Media Lens usefully critiques liberal interventionists advocating a US war front in Syria:
Despite hundreds of years of conflict, the documentary record, and the West’s disastrous ‘humanitarian’ wars in Afghanistan, Iraq and Libya, the Pew Research Journalism Project found last September that ‘the No. 1 message’ on CNN, MSNBC, Fox News and Al Jazeera, was ‘that the U.S. should get involved in the conflict’ in Syria.
The surprise failure to achieve that war has been a festering wound in the psyches of cruise missile liberals everywhere ever since.
In the New York Times last month, establishment intellectual Michael Ignatieff, one-time favourite of the Observer and BBC, commented that the near-certainty that Russia would veto any UN authorisation of air power meant ‘stopping the war in Syria will stretch domestic and international legality. But if legality is not stretched, the killing will go on indefinitely… Above all, using force would make the president “own” the Syrian tragedy. So far he has tried to pretend he doesn’t have to.’
International law needs to be ‘stretched’ – more accurately, broken – so that Obama can ‘own’ the Syrian conflict; by right, presumably, of his might.
Ignatieff’s compassion for the many civilian victims in Syria quickly made way for more ‘pragmatic’ concerns:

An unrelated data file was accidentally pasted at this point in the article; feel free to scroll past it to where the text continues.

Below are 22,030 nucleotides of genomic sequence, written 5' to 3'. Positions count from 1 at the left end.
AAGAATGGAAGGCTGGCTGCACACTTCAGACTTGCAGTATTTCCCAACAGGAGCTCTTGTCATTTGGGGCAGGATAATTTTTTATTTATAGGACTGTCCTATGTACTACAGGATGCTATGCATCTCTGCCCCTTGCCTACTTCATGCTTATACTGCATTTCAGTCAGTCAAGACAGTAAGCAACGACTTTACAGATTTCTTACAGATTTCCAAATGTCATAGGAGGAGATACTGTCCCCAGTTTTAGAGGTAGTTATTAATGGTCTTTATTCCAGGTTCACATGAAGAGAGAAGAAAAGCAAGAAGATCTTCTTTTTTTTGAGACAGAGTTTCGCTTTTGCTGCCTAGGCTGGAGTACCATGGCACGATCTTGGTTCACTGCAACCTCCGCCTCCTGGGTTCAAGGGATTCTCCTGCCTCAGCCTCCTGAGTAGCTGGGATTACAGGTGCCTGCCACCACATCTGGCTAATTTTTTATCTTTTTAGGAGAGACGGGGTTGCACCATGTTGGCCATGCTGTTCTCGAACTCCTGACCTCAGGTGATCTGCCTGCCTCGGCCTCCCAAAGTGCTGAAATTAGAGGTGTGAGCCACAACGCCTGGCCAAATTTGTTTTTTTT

‘The fact is he owns it already. American inaction has strengthened Russia, Hezbollah and Iran. It has turned Syria into the next front in the war with Islamic extremism. And it has put in jeopardy the stability of Jordan, Lebanon, Iraq and Turkey and risks leaving a failed state next door to Israel.
‘If the president already owns the deadly consequences of inaction, it is only prudent now to back diplomacy with force so that the consequences do not become deadlier still.’
Like all cruise missile liberals, Ignatieff portrays himself as a man of peace reluctantly forced to endorse war as a last resort. In March 2003, the Guardian gave him space to write:
‘I don’t like the company I am keeping, but I think they are right on the issue… Bush is right when he says Iraq would be better off if Saddam were disarmed and, if necessary, replaced by force.’
There was no real moral argument:
‘The problem is not that overthrowing Saddam by force is “morally unjustified”. Who seriously believes that 25 million Iraqis would not be better off if Saddam were overthrown?’
In fact people far more knowledgeable than Ignatieff believed exactly that of Iraq in 2002 and 2003. No rational person can doubt it now after one million post-invasion deaths.